War of the Rebellion: Serial 011 Page 0311 Chapter XXII. CORRESPONDENCE, ETC.-CONFEDERATE.

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JACKSON, TENN., March 11, 1862.

General S. COOPER:

We have called for ten generals as indispensable. Four are granted, and only two of these are present. The enemy being already engaged with our left at New Madrid, I do not hold myself responsible for the results.

Commissary department entirely out of funds. Nothing can be had without them. One million in hands of collector at Mobile can be had. Will department issue necessary orders at once?

G. T. BEAUREGARD.

HDQRS. FIRST GRAND DIV., ARMY OF THE MISSISSIPPI, Humboldt, Tenn., March 11, 1862.

His Excellency President DAVIS:

I am desirous of having the aid of certain parties in certain offices for the more efficient administration of the army under my command. I have asked for their appointment. Among them is Captain E. D. Blake, who has been on my staff since I have been in the service. He is now my inspector-general. To do the work of that office he should have more rank. I ask his appointment as colonel of infantry in the Provisional Army. Slaughter, on General Bragg's staff, and Jordan, on General Beauregard's staff, have each received such promotion without having troops to command. I hope I shall receive equal favor.

I ask for the appointment of two others, whose names will be presented by Adjutant-General Cooper-Lieutenant Smith and M. R. Tunno.

I am very much in want of brigadier-generals. I want at least four, and I should have them immediately. I hope I may be pardoned for saying that the chiefest difficulty we have in the field is the difficulty of getting the support indispensable to the efficiency of our commands, and too frequently, when it comes, if it comes at all, it comes too late. I trust the Department will not be allowed to put me off in my present emergency.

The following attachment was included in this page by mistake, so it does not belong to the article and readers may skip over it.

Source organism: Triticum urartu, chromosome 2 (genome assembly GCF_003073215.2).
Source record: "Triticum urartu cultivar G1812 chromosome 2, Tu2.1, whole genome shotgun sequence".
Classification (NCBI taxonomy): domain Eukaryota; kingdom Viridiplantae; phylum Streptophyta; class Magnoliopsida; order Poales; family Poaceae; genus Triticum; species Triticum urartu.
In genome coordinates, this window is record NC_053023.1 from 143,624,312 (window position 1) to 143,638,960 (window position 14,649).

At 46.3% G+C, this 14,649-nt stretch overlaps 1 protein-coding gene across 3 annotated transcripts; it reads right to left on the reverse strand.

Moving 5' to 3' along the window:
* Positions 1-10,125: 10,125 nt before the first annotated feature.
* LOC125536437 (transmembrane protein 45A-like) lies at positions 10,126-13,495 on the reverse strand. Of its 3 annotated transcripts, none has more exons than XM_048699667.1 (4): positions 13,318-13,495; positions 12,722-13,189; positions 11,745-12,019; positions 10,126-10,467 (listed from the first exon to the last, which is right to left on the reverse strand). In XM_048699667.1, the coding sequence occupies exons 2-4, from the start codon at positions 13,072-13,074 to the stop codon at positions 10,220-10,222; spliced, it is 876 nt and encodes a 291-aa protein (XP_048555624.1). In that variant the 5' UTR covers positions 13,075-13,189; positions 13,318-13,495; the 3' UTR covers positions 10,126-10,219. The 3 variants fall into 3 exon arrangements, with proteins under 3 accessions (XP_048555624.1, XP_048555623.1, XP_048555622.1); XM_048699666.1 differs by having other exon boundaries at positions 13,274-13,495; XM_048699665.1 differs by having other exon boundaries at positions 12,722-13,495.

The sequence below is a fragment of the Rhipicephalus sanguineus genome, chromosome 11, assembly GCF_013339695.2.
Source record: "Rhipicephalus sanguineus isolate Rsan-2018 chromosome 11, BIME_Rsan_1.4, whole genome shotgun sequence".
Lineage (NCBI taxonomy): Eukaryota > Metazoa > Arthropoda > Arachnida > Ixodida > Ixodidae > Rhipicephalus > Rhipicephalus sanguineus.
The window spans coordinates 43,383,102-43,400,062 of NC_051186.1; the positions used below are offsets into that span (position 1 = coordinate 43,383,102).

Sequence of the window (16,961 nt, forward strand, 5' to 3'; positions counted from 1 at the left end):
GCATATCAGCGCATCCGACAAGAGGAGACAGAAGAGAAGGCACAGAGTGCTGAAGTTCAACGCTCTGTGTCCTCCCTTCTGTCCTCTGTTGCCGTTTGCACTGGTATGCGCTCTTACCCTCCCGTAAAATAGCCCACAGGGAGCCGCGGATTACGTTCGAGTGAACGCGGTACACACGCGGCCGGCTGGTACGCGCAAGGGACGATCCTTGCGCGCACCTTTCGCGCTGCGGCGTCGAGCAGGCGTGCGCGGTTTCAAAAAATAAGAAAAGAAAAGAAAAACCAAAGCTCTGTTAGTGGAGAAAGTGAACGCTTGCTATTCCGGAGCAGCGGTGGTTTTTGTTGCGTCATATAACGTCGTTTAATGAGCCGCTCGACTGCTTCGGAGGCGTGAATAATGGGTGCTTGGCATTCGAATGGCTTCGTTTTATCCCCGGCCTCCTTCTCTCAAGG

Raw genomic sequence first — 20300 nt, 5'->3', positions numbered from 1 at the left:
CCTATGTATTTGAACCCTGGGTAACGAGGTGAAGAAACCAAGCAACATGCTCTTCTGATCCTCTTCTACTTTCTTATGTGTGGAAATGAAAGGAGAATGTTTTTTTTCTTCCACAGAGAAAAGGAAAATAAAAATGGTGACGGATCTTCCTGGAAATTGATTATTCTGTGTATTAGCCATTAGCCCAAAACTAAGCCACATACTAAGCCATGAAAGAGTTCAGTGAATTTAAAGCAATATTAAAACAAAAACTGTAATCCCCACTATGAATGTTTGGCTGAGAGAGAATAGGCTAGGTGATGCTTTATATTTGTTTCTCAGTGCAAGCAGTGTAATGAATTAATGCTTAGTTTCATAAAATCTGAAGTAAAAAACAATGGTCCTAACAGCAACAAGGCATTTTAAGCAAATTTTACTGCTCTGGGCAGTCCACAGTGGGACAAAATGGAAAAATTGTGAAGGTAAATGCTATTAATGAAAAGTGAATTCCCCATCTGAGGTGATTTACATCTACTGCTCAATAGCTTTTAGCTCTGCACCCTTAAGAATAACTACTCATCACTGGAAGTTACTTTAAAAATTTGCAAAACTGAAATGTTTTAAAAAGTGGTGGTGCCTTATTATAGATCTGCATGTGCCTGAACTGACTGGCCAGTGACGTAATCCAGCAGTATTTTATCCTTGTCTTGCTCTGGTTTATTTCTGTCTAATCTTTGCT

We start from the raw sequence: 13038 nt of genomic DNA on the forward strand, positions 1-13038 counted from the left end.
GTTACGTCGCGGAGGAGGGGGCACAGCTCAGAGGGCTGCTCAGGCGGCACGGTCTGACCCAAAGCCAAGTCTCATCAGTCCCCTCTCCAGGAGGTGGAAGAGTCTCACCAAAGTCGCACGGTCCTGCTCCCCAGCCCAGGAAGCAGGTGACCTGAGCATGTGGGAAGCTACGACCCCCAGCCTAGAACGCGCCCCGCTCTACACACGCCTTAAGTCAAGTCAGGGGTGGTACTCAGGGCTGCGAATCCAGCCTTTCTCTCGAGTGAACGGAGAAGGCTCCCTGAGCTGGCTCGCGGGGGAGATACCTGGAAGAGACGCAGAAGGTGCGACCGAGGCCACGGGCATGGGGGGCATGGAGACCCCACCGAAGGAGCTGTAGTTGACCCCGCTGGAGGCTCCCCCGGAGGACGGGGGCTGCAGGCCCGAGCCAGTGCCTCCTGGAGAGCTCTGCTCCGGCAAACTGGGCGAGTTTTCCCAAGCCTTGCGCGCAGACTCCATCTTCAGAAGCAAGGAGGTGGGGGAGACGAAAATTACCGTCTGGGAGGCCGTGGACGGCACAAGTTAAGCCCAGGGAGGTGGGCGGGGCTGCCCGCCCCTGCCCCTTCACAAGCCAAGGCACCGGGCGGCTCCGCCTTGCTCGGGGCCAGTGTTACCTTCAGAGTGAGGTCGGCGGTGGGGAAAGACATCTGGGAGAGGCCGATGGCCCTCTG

In pursuance to instructions received from the Department I evacuated Columbus, as I informed Mr. Benjamin by telegraph, on the 3rd. The work was done promptly and thoroughly, though under the guns of the enemy's boats. The operation was effectually masked, and I retired all my military stores of every description, ammunition and guns all being removed. I fired the buildings of every description erected by the army, and with my staff brought up the rear. I had been there just six months; had a small force always under my command; had made the post well nigh impregnable; a solid barrier, shutting out the enemy from the Mississippi Valley by the river. The necessity compelling its abandonment was a trying one, but it was met as described.

I have taken position below at Island Numbers 10, where I have erected a series of batteries, which makes the passage down the river by boats as difficult as at Columbus, and which can be held by a much smaller force. I send you by the messenger who takes this maps of the locality. I do not think the enemy's gunboats can pass the island, and think that General McCown, with his army of 8,000, will hold it. He has part of his force at New Madrid, part at Madrid Bend and Island Numbers 10. His right flank is protected by a chain of takes. Hollins' fleet is